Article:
Key information: Pico Volcano
- Portugal's highest mountain is an extraordinary stand-alone volcano which dominates the entire central group of the Azores islands, an almost-perfect cone on which balances a steep and slightly sinister mini-cone.
- Walkopedia rating88
- Natural interest19
- Human interest4
- Negative points3
- Total rating88
- Note: Negs: Punishing climb
- Length: 6.5hrs+
- Maximum Altitude: 2,350m
- Level of Difficulty: Strenuous
Portugal's highest mountain is an extraordinary stand-alone 2,350m volcano which dominates the entire central group of the Azores islands. It soars above the western end of Pico island, an almost-perfect cone on which balances a steep and slightly sinister mini-cone.
The mountain is a fascinating place, awash with the weird remains of lava flows and peppered with vents. It is clothed in vivid heather and other sparkling shrubs, so is a delightful place to walk. But for the long and arduous slog (3 hours to the crater rim, another half hour+ to scramble up the rocky summit cone, and not far off the same to gingerly feel your way back down the rocky trail), which impairs the pleasure-to-pain ratio.
From the Mountain House (visitor centre), you embark immediately on a punishing 20+ minutes climb up sharp lava to a small blowhole and lava cave. Another 20 minutes or so of angled traverse gets you to the start of the really difficult bit, an endless steep zigzagging 2hr+ climb up a ridge of the roughest remains old lava flows; at least the rock is generally unslippery. It does ease off a bit towards the crater rim, but is a very demanding climb.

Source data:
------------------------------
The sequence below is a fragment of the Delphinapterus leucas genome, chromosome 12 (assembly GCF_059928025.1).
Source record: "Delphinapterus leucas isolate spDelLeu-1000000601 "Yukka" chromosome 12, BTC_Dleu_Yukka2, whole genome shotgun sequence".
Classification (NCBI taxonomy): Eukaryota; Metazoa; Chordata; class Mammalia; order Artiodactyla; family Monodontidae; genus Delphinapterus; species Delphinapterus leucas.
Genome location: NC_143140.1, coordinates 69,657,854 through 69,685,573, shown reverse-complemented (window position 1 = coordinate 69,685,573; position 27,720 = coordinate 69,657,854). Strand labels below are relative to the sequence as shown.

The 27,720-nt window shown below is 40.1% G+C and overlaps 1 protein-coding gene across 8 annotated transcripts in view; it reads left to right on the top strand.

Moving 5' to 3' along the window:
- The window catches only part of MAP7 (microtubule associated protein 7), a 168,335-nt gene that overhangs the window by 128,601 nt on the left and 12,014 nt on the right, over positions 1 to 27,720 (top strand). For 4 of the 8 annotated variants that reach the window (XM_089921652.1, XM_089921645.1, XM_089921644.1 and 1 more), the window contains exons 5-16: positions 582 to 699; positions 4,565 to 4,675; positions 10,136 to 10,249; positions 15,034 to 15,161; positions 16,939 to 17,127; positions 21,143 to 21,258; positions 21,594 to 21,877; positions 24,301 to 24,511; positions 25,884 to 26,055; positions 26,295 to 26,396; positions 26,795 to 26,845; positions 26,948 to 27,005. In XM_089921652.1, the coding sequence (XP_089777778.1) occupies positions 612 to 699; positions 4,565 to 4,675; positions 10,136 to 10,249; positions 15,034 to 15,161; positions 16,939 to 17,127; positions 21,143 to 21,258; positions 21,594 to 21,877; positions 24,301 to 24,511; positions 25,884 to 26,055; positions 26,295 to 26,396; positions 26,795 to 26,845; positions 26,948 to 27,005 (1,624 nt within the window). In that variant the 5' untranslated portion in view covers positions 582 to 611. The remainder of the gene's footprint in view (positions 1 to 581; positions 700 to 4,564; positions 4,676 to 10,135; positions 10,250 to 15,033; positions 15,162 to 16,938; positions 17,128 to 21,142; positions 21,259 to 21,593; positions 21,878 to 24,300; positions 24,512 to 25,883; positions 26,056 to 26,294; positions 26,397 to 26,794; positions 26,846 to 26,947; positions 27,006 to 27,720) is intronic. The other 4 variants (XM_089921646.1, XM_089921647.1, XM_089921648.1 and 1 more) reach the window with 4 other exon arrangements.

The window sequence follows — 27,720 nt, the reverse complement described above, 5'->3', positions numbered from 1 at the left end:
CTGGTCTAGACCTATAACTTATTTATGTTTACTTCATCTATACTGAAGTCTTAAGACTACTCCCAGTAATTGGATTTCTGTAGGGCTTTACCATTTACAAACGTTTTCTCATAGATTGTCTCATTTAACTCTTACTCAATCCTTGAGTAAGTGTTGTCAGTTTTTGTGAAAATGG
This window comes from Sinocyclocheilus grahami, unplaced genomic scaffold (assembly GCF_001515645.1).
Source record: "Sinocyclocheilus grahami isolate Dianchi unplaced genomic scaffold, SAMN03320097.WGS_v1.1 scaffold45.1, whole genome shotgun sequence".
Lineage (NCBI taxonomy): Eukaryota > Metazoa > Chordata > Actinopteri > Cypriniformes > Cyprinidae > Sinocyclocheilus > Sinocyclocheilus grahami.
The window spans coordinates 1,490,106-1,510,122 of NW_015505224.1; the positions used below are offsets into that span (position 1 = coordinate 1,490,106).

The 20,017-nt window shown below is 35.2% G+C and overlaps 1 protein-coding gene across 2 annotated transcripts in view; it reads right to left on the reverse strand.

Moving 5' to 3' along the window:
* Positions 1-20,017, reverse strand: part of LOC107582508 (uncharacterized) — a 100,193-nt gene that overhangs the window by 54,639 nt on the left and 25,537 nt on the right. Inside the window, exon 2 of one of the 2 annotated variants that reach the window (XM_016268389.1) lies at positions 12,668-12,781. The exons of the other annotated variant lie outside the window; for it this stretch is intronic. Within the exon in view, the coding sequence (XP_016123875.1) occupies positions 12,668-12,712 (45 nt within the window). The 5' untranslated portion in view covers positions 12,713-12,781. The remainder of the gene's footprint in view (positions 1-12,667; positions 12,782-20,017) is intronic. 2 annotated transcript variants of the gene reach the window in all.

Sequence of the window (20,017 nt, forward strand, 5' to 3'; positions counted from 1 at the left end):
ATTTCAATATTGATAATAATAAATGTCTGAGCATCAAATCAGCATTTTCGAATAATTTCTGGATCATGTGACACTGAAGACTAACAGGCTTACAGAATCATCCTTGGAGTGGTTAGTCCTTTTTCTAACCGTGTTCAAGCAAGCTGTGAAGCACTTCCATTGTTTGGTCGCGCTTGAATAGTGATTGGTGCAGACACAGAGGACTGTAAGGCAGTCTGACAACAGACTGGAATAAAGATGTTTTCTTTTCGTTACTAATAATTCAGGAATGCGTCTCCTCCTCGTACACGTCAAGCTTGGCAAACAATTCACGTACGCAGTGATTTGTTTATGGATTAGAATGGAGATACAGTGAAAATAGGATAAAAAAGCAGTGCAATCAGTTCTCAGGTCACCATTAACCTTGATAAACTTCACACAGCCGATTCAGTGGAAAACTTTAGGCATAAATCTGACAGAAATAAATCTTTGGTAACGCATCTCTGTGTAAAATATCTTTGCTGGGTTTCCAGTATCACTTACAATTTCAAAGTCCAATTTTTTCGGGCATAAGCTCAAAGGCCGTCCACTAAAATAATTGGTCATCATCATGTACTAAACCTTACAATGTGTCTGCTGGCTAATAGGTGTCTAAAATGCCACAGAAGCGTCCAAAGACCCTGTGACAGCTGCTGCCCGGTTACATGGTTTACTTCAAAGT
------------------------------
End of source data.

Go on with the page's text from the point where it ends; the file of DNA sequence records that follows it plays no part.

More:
The great redeeming feature is the wonderful view west across the lower slopes and the sea towards Faial and its own collapsed volcano, which just get grander the higher you get. As you round the south of the mountain to reach the crater, the eastern length of the island reveals itself as an extraordinary green plateau liberally sprinkled with vents and little craters, which narrows to a final crater-pocked ridge with Sao Jorge lining the northern horizon. Amazing.
The crater is stunning, inside a ring of black cliffs; most of it has been swamped by lighter flows from the decidedly odd and definitely sinister (Mordor like - you can imagine a vast all-seeing eye swivelling from it) steep cone of the true peak.
The climb to the cone is a proper scramble by the end, but the views from the top are of course extraordinary, now affording a full panorama of S. Jorge to the north. The scramble back down needs a lot of care.
The endless descent isn't a mass of fun. Thank goodness for the views.
The route follows red-marked trails on the Kompass Azores map 1.
This is a very tough walk on high, mountains with unpredictable weather. Come prepared.
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Safety and problems: All walks have inherent risks and potential problems, and many of the walks featured on this website involve significant risks, dangers and problems. Problems of any sort can arise on any walk. This website does not purport to identify any (or all) actual or potential risks, dangers and problems that may relate to any particular walk.
Any person who is considering undertaking this walk should do careful research and make their own assessment of the risks, dangers and possible problems involved. They should also go to “Important information” for further important information.
Anyone planning an expedition to this place should see further important information about this walk.
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